In the political sphere, Dalai Lama pressed that the protection of Tibet and its Buddhist culture is crucial. In 2011, he voluntarily retired from his political role within Tibet, transforming a tradition of four centuries in favour of a more democratic system. In his interaction with National Law School students, when questioned about the principle of non-interference in the affairs of the country, he said that one must always choose a middle path. This is based on the philosophy that we are all human beings, who cannot be blind to the reality nor can we act beyond reason. It is for the same reason that he supports Marxism, as it is concerned with redistribution of wealth but disapproves what Lenin believed in. He issued a call for the youth of the Twenty-first Century to be united in the face of a global crisis which is confronted with a rapid pace of moral decadence like never before. Rising intolerance, attacks on innocents, the spread of greed, money and weapon need to be combated by a resurgence of kindness and virtue – a philosophy of humanism which shall unite, rather than divide us. He ended the note with a strong message saying that the Twenty-first Century should be a peaceful century where violence should be replaced by discussion and exchange, thus leading to a Century of Dialogue!

(Apoorva is pursuing Master’s Programme in Public Policy at the National Law School of India University. She can be reached at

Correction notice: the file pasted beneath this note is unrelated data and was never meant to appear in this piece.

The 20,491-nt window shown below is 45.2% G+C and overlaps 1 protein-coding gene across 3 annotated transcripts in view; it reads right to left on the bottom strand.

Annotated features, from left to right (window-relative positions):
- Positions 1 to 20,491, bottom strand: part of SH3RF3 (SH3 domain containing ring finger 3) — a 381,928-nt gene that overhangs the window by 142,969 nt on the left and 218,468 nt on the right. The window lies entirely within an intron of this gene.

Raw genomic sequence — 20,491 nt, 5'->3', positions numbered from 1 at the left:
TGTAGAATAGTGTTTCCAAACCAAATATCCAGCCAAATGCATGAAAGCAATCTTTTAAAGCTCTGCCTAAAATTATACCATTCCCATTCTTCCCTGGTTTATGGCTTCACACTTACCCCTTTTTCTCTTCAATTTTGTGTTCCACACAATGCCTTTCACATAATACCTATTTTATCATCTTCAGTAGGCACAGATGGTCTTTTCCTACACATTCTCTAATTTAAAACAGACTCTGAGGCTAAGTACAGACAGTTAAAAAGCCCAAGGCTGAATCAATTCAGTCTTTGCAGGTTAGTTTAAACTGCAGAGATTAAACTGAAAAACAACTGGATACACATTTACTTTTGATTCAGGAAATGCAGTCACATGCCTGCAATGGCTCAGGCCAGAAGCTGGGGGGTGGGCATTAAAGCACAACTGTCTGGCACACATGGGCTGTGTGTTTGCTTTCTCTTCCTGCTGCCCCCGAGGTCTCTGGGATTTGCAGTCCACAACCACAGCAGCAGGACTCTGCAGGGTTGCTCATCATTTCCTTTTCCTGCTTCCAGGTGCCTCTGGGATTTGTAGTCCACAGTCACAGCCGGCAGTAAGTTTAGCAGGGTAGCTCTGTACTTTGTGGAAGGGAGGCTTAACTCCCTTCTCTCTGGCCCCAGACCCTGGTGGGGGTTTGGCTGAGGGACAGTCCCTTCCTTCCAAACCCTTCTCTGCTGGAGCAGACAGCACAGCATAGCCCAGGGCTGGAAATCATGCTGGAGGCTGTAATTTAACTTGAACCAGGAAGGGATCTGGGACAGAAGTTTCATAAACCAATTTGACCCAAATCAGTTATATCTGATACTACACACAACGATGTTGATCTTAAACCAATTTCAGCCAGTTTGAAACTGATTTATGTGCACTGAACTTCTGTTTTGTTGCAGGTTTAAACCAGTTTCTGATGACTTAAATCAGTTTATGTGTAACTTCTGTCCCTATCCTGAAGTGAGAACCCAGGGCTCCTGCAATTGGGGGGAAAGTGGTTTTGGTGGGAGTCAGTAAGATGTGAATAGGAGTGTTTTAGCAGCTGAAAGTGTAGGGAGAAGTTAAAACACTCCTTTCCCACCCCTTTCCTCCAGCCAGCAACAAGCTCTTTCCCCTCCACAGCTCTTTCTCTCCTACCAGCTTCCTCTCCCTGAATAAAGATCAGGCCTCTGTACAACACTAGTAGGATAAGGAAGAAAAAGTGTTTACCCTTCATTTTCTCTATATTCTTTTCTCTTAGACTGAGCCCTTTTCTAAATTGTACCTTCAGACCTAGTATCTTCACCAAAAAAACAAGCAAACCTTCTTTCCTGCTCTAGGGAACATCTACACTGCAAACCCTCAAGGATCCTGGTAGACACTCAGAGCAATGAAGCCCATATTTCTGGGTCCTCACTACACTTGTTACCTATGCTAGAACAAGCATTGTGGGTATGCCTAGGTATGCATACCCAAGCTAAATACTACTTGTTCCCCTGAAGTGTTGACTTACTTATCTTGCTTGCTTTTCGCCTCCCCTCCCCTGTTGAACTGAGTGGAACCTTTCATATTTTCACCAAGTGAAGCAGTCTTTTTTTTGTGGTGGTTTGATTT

0 Comments Add yours

  1. Shylesh D P says:

    Kindness as a religion? A religious person under his religion is always resilient to orthodox customs and practices. To understand the essence of religion takes a life time and to serve with kindness takes another. Recalling the magnificent lines told by Mark Twain, “kindness is a language; a deaf can hear and blind can see.”
    Now a days people tend understand the things intellectual and express it more intellectually and the outcomes are again intellectual and more complex. But the great people (like Dalai Lama) expects the world to sound more ethically and morally which are extremes to the former.
    P.S: This is not critics but the way of modern life!

    1. Apoorva Srinivas says:

      Thank you for the insightful comment. It is indeed “simplicity” that enables one to understand the profound relevance of religion and its essence. There is no denial that over the years, there has been more rigidity and complication in understanding religion. What Dalai Lama speaks of, is the paradigm of “oneness”, “My religion is very simple, it is kindness and compassion”. Hence, the title.

  2. Deepa Iyer says:

    The presence of the current Dalai Lama must have been a special experience to the students of Law School. In these times of great conflicts and war, it is important to assert the language of peace and open dialogues and conversations. Thank you for sharing this experience with the rest of us.

    1. Apoorva Srinivas says:

      Thank you for the comment Deepa. It was indeed a special occasion for all of us, it is true that Dalai Lama’s message of “compassion” and “open dialogues” present a realistic picture for the world to strive for integration and cooperation.